Vanya on 42nd Street

October 19th, 1994







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more trailers Vanya on 42nd Street

Plot
New York actors rehearse Chekhov's "Uncle Vanya" in a rundown theater.

Release Year: 1994

Rating: 7.2/10 (2,225 voted)

Director: Louis Malle

Stars: Wallace Shawn, Phoebe Brand, George Gaynes

Storyline
An uniterrupted rehersal of Chekhov's "Uncle Vanya" played out by a company of actors. The setting is their run down theater with an unusable stage and crumbling ceiling. The play is shown act by act with the briefest of breaks to move props or for refreshments. The lack of costumes, real props and scenery is soon forgotten.

Writers: Anton Chekhov, David Mamet

Cast:
Phoebe Brand - Nanny
Lynn Cohen - Maman
George Gaynes - Serybryakov
Jerry Mayer - Waffles
Julianne Moore - Yelena
Larry Pine - Dr. Astrov
Brooke Smith - Sonya
Wallace Shawn - Vanya
Andre Gregory - Himself
Madhur Jaffrey - Mrs. Chao

Release Date: 19 October 1994

Filming Locations: New Amsterdam Theater - 214 West 42nd Street, Manhattan, New York City, New York, USA

Gross: $1,746,050 (USA)



Technical Specs

Runtime:



User Review

Four Layers

Rating:

There's no shortage of intelligent work in film. But here we have one of the most complexly referential things I've ever seen. Simple self-reference points to itself. Common self-reference points to the viewer defining the experience.

But Mingus used to say why have three threads when you can have seven? Here, some of the most adventurous thinkers in film give us four threads, actually four and a half.

We have the Chekhov play and the Mamet wrapping. Make no mistake that this is not an editing or a translation, but an annotation. We have two perspectives simultaneously. Add to that the notion of the play not as a play for an audience as intended, but an event conducted regularly by the performers for their own sake. This is a creation orchestrated by Gregory, the third thread. One can clearly see in some scenes neither Chekhov nor Mamet but artists collaborating in dialogs. The inner eyes and the outer eyes differ.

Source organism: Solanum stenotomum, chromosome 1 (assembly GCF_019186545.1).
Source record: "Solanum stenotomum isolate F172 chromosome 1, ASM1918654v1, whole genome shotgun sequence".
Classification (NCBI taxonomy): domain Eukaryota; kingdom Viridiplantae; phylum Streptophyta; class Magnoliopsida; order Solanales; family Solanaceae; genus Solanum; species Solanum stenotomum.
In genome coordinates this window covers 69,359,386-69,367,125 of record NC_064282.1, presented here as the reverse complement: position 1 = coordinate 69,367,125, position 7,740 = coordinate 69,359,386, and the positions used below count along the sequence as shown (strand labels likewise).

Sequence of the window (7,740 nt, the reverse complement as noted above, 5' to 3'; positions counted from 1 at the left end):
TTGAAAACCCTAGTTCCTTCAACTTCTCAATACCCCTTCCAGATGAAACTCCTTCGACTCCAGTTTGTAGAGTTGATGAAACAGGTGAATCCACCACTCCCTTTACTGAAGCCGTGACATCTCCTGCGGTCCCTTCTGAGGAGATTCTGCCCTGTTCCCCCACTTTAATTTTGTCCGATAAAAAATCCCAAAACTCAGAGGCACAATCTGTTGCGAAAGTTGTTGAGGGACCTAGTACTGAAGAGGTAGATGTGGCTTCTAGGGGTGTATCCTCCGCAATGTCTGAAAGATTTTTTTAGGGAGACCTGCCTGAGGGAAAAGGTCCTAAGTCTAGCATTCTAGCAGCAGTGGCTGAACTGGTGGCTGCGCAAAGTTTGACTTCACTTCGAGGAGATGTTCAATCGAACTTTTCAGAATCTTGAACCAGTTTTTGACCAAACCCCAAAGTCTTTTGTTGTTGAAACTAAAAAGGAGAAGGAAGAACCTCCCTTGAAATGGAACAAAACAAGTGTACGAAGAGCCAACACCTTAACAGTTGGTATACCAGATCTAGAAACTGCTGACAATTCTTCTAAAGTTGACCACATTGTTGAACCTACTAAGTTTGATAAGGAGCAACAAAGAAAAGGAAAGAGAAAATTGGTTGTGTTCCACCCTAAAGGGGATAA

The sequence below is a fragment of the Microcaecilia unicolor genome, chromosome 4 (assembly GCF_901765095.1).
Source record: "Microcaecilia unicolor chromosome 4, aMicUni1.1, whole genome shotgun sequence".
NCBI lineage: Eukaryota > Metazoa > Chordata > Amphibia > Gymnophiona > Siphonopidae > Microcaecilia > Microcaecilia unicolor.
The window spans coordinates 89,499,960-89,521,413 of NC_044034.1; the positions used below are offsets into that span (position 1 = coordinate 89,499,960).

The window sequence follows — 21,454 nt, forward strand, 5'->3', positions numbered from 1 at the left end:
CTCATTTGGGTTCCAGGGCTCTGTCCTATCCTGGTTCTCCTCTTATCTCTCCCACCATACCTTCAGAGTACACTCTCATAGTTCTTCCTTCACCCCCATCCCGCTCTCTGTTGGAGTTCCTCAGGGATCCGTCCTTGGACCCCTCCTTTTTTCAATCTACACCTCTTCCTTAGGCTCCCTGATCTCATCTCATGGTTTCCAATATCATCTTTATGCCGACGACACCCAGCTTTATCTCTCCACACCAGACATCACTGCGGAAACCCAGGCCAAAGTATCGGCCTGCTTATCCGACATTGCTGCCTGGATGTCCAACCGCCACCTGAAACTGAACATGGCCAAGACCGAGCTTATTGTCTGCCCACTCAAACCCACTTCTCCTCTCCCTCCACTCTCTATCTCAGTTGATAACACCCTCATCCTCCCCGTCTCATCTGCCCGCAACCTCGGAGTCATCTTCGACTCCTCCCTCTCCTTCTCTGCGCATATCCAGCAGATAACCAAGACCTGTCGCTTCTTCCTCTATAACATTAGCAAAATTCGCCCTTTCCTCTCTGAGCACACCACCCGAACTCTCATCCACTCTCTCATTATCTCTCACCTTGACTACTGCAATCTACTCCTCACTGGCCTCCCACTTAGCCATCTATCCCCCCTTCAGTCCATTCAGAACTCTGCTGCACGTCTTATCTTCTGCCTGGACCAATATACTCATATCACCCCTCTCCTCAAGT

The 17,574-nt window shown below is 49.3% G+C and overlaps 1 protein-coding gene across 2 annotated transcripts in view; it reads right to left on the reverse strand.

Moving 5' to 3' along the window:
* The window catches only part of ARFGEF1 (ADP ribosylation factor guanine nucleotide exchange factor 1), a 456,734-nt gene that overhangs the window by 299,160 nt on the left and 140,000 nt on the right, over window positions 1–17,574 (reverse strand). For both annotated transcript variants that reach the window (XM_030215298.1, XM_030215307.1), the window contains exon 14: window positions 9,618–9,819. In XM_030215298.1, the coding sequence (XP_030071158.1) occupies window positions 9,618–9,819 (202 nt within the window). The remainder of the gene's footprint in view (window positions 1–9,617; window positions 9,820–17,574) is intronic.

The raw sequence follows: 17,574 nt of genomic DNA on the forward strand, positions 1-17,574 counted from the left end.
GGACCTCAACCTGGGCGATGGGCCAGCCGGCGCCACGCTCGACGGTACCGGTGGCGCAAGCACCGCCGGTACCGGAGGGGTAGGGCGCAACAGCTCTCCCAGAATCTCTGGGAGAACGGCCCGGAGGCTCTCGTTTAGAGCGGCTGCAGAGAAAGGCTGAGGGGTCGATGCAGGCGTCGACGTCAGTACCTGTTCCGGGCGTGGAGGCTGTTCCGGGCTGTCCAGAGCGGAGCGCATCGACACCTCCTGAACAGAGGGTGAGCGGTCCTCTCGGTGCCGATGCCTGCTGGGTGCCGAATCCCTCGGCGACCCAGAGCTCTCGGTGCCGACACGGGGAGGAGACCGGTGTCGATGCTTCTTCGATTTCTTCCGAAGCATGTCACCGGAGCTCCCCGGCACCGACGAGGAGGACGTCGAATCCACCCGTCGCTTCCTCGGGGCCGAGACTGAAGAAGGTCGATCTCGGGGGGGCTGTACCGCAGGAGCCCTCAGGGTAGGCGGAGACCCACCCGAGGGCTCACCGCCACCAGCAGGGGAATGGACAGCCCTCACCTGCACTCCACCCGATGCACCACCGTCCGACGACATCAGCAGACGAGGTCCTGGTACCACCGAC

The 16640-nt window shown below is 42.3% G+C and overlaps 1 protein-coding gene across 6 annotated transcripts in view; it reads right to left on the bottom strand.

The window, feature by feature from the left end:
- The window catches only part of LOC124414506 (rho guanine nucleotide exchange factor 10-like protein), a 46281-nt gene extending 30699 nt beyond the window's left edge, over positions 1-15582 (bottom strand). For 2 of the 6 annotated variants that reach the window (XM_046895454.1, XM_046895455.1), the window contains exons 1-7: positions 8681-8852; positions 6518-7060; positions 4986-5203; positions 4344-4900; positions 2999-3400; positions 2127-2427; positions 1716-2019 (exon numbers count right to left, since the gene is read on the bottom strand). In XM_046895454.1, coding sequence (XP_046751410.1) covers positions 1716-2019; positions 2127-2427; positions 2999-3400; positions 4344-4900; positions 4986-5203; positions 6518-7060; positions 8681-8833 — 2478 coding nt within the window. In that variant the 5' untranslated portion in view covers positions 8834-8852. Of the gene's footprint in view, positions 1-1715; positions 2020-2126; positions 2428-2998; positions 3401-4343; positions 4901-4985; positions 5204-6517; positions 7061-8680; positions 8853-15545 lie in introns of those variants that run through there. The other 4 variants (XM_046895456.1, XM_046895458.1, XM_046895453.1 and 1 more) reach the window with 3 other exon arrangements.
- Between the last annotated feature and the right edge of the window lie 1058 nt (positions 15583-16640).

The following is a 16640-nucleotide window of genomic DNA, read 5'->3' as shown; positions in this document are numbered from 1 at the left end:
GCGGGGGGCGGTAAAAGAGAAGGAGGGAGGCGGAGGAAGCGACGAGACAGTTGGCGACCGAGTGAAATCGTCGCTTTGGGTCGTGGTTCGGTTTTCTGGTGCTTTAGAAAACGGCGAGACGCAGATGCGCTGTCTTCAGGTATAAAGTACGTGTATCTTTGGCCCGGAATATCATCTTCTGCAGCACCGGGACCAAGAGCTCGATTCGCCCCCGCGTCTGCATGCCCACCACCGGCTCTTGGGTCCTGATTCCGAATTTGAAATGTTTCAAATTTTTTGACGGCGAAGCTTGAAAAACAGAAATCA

Fourth, we have Malle's creation which introduces us into the equation with deliberately shaky and sometimes misframed camerawork. We aren't part of any prior experience, but the actors do include the camera in their collaboration, as an independent thread. Watch how Andre works the camera.

And finally, we have the framing of the artists in real life. This is not simultaneous with the others and in any case excludes the filmmaker.

I recall seeing Paul Newman in the Color of Money in the first scene, acting on three levels simultaneously. It took my breath away. Here, the purpose of the whole contrivance is to challenge the actors (and the viewers!) to participate in a jazz ensemble of acting where the layer of reality is constantly shifting. They chose Uncle Vanya as the base for a reason, because his evershifting foci of love and hate in pairs provide cues for levelshifting.

Shawn really plays on this. His skill wasn't apparent to me on first viewing, especially in the first scenes, where all players are on stage and the non-focus actors have to be invisible. But on repeated viewings one can see his mastery, his shifting forehead! Maybe he could have been a Dostoyevsky. The two young women should be celebrated to the heavens for what they do together. I never believed so many giggles and gasps and stutters and excited silences could be so finely woven, tossed so lightly.

This is really, really good stuff, very smart. So far as an intelligent construction you won't see a superior. I never expect to see four levels at once again in film at least centered in the acting.









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